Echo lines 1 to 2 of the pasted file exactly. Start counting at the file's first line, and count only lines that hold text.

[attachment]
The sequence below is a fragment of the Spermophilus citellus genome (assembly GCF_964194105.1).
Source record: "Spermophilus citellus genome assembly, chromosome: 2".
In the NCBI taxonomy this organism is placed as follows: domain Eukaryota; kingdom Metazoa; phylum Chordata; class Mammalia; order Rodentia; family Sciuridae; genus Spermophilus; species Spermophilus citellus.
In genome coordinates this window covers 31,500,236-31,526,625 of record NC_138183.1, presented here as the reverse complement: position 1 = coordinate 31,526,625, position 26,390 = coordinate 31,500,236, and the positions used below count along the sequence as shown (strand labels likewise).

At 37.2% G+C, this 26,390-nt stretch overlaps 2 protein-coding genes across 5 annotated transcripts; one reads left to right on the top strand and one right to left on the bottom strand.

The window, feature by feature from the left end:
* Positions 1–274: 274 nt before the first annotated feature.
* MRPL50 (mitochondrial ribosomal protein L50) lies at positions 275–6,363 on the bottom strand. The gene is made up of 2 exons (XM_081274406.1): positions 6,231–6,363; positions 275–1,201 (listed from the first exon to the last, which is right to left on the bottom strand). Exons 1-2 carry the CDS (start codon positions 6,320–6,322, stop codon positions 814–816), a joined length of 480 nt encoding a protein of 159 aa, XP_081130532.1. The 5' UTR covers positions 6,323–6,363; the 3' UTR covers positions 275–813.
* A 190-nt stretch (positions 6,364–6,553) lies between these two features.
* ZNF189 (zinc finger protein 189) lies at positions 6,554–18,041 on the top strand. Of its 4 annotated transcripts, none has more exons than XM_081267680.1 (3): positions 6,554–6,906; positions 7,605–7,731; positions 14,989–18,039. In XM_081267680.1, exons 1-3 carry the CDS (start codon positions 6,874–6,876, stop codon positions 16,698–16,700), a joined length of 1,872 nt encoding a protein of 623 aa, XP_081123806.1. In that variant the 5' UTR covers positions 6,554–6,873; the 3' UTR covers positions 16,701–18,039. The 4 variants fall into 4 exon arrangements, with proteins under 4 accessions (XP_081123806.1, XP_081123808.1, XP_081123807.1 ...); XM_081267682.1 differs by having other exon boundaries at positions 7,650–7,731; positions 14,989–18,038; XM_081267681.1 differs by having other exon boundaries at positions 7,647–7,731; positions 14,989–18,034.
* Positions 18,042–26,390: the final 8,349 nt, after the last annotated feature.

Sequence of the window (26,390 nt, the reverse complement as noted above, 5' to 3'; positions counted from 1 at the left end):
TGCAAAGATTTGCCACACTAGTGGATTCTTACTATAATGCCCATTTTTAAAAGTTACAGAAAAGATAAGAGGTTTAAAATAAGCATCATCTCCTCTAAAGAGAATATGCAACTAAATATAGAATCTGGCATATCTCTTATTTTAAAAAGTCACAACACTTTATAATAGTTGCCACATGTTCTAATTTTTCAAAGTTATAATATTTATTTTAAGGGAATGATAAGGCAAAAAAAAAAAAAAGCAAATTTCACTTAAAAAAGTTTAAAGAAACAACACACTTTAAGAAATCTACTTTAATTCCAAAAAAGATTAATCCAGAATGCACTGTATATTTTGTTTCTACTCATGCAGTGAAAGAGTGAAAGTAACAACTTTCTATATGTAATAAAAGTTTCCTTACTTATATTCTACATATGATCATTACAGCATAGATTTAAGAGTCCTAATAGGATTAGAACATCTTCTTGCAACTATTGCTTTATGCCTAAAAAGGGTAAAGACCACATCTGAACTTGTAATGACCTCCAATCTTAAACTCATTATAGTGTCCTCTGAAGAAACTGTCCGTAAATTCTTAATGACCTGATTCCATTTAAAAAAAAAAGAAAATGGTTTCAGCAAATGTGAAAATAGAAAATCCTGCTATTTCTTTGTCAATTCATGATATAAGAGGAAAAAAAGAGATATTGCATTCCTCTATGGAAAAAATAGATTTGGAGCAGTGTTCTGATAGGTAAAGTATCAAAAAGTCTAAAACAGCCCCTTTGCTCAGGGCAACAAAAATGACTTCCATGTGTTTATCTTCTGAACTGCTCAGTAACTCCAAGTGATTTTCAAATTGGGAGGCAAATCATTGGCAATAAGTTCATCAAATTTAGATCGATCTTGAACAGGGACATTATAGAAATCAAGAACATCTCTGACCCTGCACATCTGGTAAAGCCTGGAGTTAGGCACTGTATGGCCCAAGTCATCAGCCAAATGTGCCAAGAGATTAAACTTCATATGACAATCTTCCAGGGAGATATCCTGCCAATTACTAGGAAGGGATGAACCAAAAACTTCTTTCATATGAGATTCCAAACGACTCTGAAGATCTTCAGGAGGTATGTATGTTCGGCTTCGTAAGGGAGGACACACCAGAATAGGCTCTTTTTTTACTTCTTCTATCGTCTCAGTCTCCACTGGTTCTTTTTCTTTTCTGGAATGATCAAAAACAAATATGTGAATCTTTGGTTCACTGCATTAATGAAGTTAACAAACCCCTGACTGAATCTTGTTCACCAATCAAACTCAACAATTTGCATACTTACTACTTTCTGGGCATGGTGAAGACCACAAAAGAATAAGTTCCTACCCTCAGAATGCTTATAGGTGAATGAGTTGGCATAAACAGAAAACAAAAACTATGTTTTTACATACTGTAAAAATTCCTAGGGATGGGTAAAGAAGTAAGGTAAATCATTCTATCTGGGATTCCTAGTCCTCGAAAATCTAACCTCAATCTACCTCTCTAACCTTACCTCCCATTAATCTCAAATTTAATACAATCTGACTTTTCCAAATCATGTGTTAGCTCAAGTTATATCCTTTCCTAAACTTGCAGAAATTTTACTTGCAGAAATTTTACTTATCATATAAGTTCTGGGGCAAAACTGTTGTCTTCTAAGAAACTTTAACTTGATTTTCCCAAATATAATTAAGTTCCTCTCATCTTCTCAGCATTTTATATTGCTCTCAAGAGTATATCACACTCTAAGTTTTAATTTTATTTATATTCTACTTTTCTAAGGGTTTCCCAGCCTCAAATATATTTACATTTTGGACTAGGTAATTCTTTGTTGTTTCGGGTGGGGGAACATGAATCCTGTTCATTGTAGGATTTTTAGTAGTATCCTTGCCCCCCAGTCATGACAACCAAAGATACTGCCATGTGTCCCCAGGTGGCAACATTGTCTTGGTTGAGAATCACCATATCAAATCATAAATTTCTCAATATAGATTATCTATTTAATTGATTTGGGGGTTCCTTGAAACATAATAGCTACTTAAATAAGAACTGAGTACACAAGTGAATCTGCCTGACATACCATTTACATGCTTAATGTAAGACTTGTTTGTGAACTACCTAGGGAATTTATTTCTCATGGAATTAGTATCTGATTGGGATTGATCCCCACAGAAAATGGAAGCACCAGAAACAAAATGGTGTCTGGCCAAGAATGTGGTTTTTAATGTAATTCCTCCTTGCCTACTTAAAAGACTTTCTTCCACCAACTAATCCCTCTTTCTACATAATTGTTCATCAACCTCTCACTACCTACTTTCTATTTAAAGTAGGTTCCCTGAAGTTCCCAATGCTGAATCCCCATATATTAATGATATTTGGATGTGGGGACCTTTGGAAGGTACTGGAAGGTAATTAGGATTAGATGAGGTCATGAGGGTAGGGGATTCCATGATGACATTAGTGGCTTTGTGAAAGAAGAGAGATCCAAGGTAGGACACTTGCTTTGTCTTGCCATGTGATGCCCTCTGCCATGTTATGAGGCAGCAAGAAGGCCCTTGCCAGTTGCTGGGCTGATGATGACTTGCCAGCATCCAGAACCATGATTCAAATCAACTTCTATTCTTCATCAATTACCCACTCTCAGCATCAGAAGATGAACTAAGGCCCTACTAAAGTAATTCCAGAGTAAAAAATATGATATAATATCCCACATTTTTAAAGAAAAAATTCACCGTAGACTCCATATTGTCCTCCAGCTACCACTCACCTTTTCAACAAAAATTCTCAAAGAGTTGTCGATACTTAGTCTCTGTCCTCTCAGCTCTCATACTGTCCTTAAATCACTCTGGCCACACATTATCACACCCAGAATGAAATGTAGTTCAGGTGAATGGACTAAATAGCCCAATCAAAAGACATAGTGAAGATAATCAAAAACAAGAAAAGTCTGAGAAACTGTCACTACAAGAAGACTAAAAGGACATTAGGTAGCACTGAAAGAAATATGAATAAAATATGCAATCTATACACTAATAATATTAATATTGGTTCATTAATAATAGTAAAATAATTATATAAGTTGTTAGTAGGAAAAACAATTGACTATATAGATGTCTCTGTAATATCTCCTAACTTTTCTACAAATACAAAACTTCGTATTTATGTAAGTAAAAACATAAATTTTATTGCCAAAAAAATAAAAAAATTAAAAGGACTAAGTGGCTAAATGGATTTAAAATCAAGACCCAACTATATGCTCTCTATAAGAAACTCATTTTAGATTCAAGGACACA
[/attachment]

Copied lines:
The sequence below is a fragment of the Spermophilus citellus genome (assembly GCF_964194105.1).
Source record: "Spermophilus citellus genome assembly, chromosome: 2".